Mexican Monstresses: The Tzitzimime

The second installment in my mini-series Mexican Monstresses — fearsome females of Mexican legend: the Tzitzimime.

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Tzitzimitl, from Codex Magliabechano
Image: Wikipedia

The tzitzimime are fearsome, fleshless, skeleton women. They have claws for their hands and feet, and teeth and eyes at all their joints. They wear skirts decorated with skulls and crossbones, and necklaces strung with human hands and hearts. At the end of this age, the tzitzimime will come down from the heavens as terrible beasts, jaguars and dogs, to devour all of humanity before great earthquakes destroy the world.

Their queen is the goddess Itzpapalotl (“obsidian butterfly” or “clawed butterfly”), who rules the heaven for souls who died as infants. They are also associated with the goddess Cihuacoatl (goddess of motherhood and fertility, and queen of the cihuateteo — see my previous post) and in Mayan mythology, with Goddess O (Chac Chel — goddess of floods, storms, childbirth and medicine).

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Mexican Monstresses: The Cihuateteo

I got to wondering recently whether there are any indigenous succubi legends in the Southwest: the New Mexico/Arizona/Texas region, and by extension down into northern Mexico. I still haven’t found any specific to that region, but I did uncover all kinds of dangerous females of legend in Mexican (particularly Aztec) mythology. What I found was interesting enough to put aside the succubi search for a while. “Monstresses” is maybe not quite the right word to describe these beings (terrifying as they are) since many of them are deities, but I liked how the phrase sounded. The first installment of this mini-series: the cihuateteo.

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A cihateteotl (singular of cihuteteo)
Museo Nacional de Antropología, Mexico City.
Image: originally from http://www.tenochtitlan.com, retrieved from the Internet Archive Wayback Machine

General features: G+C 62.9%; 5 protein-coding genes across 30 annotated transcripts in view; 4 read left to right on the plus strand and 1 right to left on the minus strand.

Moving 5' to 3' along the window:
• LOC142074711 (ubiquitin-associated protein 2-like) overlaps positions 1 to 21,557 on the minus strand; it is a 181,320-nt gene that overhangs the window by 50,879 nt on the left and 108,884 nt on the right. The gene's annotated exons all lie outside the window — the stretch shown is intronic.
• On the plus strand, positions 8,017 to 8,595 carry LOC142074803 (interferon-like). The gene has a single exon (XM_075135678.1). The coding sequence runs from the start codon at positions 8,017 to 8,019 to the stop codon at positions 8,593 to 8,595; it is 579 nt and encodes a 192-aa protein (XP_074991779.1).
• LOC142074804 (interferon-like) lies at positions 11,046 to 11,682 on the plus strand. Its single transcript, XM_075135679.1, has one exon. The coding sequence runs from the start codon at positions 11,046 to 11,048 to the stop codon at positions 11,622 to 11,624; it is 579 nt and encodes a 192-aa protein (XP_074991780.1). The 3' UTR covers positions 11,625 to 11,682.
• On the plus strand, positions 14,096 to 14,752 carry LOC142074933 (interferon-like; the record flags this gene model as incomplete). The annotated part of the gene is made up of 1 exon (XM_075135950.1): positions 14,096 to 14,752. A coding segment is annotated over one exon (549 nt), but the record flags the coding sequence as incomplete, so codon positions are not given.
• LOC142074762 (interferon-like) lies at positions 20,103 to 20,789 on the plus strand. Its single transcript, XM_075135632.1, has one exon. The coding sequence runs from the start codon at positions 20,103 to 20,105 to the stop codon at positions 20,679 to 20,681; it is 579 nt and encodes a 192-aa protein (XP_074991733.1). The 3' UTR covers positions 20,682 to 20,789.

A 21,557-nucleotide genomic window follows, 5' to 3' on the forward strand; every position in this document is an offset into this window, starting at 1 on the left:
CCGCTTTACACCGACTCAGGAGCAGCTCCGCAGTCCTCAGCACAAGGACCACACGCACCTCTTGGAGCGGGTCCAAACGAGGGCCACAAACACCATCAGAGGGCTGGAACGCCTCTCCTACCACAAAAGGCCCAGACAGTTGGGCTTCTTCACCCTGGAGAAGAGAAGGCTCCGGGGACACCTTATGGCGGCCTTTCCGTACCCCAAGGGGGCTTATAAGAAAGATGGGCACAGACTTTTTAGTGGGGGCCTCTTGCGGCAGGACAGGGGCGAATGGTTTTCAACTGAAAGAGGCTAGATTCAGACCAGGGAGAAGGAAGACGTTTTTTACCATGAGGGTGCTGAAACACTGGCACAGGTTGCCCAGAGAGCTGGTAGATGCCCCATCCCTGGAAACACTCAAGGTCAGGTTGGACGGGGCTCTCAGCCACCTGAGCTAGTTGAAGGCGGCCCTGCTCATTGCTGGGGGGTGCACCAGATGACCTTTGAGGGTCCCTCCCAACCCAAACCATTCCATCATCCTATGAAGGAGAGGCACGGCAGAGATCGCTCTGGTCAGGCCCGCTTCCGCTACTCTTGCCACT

Beware of the crossroads on a dark night! You may run into the cihuateteo.

The cihuateteo are the deified spirits of women who died in childbirth. On certain nights of the year (their feast days) they haunt the crossroads, seeking victims — especially young ones. On those nights, parents tell their children to hide inside, for the cihuateteo may steal them, leaving only a sacrificial knife in their place. They can cause sickness, paralysis, seizures, or insanity, and sometimes possess their victims’ bodies. They have also been known to seduce men, causing them to commit adultery and other sexual misbehavior. Some say that the legend of La Llorona is based on the cihuateteo.

To placate the cihuateteo, the Aztecs made them offerings on their feast days, either at their altars or at the crossroads: bread in the shape of butterflies or lightning, of little tamales called xucuichtlamatzoalli, and toasted corn called ízquitl.

Cihuateteo have pale skeletal faces, chalk-white limbs, and claws for hands. They wear gold earrings and horned headdresses, rippling black blouses, white sandals, and skirts embroidered in many colors.


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The Story of a Mussalmani

Last year, while looking up folktales related to the Punjabi winter solstice festival Lohri, I came across the legend of the bandit Dulla Bhatti. Dulla Bhatti was a 16th century “Punjabi Robin Hood” who led a rebellion against the Mughal emperor Akbar. He robbed the Mughal officials who collected taxes and tributes for the emperor, and redistributed the money to the poor. One of the tales told of him is that after a Mughal soldier raped a young Hindu woman, Dulla Bhatti — a Muslim — took her in because no one else would. He arranged her marriage to a Hindu man, gave her a dowry, and even officiated the wedding in as close to an approximation to a Hindu wedding ceremony as he could manage. The stories of Dulla Bhatti are linked to Lohri; you can read my take on that relationship here.